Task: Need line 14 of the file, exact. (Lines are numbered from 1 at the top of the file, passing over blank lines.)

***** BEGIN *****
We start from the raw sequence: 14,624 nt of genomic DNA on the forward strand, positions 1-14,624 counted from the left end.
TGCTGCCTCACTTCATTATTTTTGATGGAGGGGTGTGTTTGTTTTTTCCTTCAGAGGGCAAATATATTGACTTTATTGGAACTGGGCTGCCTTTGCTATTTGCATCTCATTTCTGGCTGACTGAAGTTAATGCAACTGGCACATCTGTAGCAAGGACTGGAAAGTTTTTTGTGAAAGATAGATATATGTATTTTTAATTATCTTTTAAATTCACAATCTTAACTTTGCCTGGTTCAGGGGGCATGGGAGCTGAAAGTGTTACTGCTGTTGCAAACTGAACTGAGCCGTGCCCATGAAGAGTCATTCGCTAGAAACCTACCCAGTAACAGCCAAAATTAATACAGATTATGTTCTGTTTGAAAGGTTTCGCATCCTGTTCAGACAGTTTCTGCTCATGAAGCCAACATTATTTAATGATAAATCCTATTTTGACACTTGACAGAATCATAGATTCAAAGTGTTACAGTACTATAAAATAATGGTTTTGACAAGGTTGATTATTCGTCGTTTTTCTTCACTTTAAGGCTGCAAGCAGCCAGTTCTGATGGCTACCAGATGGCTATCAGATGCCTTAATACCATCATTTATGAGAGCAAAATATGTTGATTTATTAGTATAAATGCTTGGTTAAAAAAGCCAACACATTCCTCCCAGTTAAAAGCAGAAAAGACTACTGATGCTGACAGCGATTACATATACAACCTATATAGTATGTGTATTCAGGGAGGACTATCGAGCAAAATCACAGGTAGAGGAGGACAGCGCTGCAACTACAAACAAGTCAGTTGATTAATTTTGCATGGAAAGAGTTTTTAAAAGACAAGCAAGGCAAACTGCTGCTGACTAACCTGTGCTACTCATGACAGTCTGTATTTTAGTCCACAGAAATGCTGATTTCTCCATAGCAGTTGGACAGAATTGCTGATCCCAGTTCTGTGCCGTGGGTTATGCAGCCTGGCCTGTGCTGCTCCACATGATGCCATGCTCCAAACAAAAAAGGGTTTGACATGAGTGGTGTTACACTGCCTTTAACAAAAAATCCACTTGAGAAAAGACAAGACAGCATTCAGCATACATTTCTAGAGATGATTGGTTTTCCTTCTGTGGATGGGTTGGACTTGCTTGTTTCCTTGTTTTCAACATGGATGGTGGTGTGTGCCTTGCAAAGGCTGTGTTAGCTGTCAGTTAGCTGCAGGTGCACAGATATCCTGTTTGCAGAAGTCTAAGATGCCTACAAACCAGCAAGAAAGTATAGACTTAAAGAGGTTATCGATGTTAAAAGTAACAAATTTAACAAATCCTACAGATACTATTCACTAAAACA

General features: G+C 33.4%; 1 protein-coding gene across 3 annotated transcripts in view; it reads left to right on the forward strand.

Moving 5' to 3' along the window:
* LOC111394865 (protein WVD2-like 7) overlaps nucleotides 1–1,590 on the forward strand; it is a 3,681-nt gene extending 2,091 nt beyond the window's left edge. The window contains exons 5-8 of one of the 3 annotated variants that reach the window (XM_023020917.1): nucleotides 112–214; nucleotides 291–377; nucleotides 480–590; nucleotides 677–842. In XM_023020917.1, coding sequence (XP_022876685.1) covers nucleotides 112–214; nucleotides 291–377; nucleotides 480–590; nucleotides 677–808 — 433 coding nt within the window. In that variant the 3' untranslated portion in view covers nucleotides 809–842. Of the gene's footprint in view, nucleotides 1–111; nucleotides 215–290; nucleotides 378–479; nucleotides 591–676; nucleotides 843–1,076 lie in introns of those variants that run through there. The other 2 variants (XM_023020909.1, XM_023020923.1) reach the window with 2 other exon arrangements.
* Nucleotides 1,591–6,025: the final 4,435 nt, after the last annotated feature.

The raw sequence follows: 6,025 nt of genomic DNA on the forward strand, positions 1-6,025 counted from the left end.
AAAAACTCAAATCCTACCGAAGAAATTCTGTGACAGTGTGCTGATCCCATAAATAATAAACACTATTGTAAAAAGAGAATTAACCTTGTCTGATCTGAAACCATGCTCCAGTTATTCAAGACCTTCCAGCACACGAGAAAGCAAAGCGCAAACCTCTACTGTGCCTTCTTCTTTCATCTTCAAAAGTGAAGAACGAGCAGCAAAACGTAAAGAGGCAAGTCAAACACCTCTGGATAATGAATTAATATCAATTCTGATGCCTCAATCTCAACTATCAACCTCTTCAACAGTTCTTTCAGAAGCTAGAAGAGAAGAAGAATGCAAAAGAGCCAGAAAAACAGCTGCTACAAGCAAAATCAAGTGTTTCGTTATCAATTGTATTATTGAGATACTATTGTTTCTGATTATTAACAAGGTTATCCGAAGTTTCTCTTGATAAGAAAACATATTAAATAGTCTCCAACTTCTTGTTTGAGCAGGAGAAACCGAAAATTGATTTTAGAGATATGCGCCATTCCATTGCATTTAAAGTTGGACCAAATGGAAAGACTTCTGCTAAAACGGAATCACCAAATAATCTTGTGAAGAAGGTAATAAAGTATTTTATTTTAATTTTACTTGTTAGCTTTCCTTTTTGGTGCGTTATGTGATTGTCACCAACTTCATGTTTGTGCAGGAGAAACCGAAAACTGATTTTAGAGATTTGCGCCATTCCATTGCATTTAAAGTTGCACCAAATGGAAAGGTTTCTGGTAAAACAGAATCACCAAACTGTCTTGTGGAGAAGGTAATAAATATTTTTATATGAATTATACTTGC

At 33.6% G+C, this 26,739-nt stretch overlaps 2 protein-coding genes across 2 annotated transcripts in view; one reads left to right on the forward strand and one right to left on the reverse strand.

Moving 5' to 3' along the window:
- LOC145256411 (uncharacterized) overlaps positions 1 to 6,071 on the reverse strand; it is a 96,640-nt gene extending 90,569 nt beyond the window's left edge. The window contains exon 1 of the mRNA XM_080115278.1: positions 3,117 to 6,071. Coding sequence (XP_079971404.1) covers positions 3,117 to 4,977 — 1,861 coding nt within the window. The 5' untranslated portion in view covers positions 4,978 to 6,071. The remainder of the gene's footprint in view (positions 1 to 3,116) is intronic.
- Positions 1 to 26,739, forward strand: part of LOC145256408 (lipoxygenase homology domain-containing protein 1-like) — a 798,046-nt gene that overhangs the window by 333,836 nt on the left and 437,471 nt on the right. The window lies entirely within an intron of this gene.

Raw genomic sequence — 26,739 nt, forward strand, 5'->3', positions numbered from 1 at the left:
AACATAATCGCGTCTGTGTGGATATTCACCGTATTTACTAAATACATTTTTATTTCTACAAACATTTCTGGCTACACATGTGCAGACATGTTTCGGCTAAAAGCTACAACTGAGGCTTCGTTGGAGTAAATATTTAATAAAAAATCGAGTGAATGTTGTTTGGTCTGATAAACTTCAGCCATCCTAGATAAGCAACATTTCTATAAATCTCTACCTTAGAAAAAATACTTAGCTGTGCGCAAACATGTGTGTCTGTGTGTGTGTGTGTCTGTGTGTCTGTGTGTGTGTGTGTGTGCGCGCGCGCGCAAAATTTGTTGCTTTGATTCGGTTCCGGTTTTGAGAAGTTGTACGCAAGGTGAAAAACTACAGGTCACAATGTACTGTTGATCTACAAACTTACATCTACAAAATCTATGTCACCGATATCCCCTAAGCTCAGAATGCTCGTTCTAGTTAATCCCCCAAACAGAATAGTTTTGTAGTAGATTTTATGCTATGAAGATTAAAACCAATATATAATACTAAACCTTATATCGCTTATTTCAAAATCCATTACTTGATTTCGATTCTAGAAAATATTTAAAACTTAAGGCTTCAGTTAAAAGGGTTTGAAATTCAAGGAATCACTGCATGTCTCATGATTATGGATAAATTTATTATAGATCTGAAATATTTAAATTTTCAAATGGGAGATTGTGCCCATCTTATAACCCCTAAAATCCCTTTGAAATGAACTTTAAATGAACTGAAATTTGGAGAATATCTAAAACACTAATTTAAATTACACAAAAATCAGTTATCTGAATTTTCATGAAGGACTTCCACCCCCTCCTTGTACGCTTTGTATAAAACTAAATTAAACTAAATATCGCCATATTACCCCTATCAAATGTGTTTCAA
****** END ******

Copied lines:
AACATAATCGCGTCTGTGTGGATATTCACCGTATTTACTAAATACATTTTTATTTCTACAAACATTTCTGGCTACACATGTGCAGACATGTTTCGGCTAAAAGCTACAACTGAGGCTTCGTTGGAGTAAATATTTAATAAAAAATCGAGTGAATGTTGTTTGGTCTGATAAACTTCAGCCATCCTAGATAAGCAACATTTCTATAAATCTCTACCTTAGAAAAAATACTTAGCTGTGCGCAAACATGTGTGTCTGTGTGTGTGTGTGTCTGTGTGTCTGTGTGTGTGTGTGTGTGCGCGCGCGCGCAAAATTTGTTGCTTTGATTCGGTTCCGGTTTTGAGAAGTTGTACGCAAGGTGAAAAACTACAGGTCACAATGTACTGTTGATCTACAAACTTACATCTACAAAATCTATGTCACCGATATCCCCTAAGCTCAGAATGCTCGTTCTAGTTAATCCCCCAAACAGAATAGTTTTGTAGTAGATTTTATGCTATGAAGATTAAAACCAATATATAATACTAAACCTTATATCGCTTATTTCAAAATCCATTACTTGATTTCGATTCTAGAAAATATTTAAAACTTAAGGCTTCAGTTAAAAGGGTTTGAAATTCAAGGAATCACTGCATGTCTCATGATTATGGATAAATTTATTATAGATCTGAAATATTTAAATTTTCAAATGGGAGATTGTGCCCATCTTATAACCCCTAAAATCCCTTTGAAATGAACTTTAAATGAACTGAAATTTGGAGAATATCTAAAACACTAATTTAAATTACACAAAAATCAGTTATCTGAATTTTCATGAAGGACTTCCACCCCCTCCTTGTACGCTTTGTATAAAACTAAATTAAACTAAATATCGCCATATTACCCCTATCAAATGTGTTTCAA